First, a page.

Beginning in 1986 with the Chasse en Inde (The Year of India), Hermès chose an annual theme for its scarves that defined the season’s design subjects. Two collections of silk scarves and two collections of cashmere/silk blend scarves are released every year consisting of nine prints each, along with reprints of older designs (although always in new colors) and limited editions. Hermès scarves are so beautifully designed that they are often framed and used as artwork on a wall.
Since 1937, Hermès has produced more than two thousand different designs through collaborations with its artists; each one with porfolios resulting in new sub-categories of collecting.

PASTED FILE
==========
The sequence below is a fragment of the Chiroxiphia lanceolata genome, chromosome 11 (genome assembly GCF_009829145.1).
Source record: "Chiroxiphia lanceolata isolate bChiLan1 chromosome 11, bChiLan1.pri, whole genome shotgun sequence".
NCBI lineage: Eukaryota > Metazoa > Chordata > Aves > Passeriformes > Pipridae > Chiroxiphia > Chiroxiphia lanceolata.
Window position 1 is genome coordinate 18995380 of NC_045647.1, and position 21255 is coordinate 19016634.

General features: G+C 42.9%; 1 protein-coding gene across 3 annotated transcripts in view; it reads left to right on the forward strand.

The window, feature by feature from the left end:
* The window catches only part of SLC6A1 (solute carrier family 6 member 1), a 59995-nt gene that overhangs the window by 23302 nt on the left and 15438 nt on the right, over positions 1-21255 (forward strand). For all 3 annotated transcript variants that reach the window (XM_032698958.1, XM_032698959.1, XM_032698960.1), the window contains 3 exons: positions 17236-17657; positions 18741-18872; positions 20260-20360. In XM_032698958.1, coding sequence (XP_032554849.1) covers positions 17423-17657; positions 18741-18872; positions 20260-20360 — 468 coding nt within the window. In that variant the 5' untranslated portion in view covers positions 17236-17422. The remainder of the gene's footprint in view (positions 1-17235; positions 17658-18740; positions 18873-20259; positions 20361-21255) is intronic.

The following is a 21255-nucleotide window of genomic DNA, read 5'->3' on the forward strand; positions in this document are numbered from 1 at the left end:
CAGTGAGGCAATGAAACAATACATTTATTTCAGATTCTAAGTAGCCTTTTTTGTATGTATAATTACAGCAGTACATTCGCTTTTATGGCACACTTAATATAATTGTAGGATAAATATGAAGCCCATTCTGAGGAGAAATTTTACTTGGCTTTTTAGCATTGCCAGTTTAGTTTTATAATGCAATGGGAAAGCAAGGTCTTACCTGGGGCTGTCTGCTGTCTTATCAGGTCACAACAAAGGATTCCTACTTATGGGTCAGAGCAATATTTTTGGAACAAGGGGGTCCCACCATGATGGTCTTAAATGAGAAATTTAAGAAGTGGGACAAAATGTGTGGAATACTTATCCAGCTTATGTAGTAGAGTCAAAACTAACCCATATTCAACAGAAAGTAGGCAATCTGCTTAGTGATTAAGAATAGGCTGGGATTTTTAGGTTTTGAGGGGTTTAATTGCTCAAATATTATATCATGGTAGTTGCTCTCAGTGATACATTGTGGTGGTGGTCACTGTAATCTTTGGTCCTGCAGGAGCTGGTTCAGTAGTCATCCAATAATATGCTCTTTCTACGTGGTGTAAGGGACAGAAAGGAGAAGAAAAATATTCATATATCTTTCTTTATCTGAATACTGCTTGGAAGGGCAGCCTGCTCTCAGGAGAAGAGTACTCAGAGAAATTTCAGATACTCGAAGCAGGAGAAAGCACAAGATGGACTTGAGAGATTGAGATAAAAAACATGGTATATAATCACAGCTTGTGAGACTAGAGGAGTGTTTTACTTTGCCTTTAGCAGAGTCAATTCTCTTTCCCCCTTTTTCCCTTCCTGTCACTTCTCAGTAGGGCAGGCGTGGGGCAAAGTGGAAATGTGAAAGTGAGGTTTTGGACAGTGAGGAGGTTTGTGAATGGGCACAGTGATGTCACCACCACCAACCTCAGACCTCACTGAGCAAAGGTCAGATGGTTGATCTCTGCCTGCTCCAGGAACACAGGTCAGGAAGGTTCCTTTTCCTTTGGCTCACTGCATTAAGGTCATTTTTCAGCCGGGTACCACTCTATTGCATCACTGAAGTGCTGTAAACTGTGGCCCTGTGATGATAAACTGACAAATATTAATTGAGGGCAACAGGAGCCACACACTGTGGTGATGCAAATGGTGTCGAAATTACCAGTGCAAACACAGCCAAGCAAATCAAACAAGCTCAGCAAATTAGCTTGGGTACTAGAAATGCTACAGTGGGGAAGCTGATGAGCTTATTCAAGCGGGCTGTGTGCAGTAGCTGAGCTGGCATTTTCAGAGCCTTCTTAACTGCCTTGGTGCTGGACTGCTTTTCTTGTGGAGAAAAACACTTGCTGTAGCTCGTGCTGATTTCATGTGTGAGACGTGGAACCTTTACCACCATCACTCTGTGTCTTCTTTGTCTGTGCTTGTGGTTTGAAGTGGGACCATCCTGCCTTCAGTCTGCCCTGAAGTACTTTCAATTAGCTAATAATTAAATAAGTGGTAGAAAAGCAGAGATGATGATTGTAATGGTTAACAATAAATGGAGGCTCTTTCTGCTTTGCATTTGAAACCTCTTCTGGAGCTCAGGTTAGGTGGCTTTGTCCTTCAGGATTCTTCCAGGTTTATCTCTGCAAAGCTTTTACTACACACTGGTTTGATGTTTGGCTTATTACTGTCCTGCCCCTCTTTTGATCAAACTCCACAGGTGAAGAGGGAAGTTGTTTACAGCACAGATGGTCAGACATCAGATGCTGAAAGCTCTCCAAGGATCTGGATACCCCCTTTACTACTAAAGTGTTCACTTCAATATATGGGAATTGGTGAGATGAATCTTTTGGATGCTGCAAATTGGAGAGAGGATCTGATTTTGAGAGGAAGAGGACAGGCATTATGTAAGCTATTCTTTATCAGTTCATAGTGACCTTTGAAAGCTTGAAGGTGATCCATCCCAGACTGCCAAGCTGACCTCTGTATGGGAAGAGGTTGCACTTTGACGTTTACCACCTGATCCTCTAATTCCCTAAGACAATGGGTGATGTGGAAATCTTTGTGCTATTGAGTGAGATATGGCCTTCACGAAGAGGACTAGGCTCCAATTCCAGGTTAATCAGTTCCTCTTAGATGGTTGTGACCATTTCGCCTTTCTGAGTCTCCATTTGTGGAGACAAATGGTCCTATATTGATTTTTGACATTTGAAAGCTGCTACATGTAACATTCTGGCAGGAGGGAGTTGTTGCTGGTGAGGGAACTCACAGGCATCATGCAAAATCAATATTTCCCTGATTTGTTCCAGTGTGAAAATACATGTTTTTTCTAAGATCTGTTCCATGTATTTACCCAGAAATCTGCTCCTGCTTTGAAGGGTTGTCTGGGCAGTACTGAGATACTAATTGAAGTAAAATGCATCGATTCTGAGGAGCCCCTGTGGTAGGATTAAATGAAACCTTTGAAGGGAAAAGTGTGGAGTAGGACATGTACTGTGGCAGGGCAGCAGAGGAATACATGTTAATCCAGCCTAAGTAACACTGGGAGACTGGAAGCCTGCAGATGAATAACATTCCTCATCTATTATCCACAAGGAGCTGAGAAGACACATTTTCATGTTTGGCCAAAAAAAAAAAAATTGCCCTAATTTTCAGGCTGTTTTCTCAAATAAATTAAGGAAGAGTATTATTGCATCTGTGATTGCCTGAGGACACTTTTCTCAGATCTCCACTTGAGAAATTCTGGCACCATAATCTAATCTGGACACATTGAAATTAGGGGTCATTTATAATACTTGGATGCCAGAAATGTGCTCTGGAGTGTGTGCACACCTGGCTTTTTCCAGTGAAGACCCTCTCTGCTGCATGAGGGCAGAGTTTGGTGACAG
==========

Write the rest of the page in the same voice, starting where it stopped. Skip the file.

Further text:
One artist to look for is Kermit Oliver. A postman from Waco, Texas, Oliver is considered one of the greatest living African-American painters, and is the only American to ever design scarves for Hermès. Recently named “Texas State Artist” for 2017, Oliver has created 17 designs over the past 32 years. Known for his bold and simple images rich with color, Oliver was brought to the attention of Hermès in the 1980s by Shelby Marcus, wife of Neiman Marcus Founder Lawrence Marcus. Oliver’s Flores et Flore du Texas (Texas Wildlife) design, a romantic vintage detailed depiction of Texas for the sesquicentennial, caught the attention of Hermès. Oliver began the painting with a boarder of more than 50 native animals and worked inward from there. Oliver’s design became so popular that Hermès commissioned 16 more designs from him since then.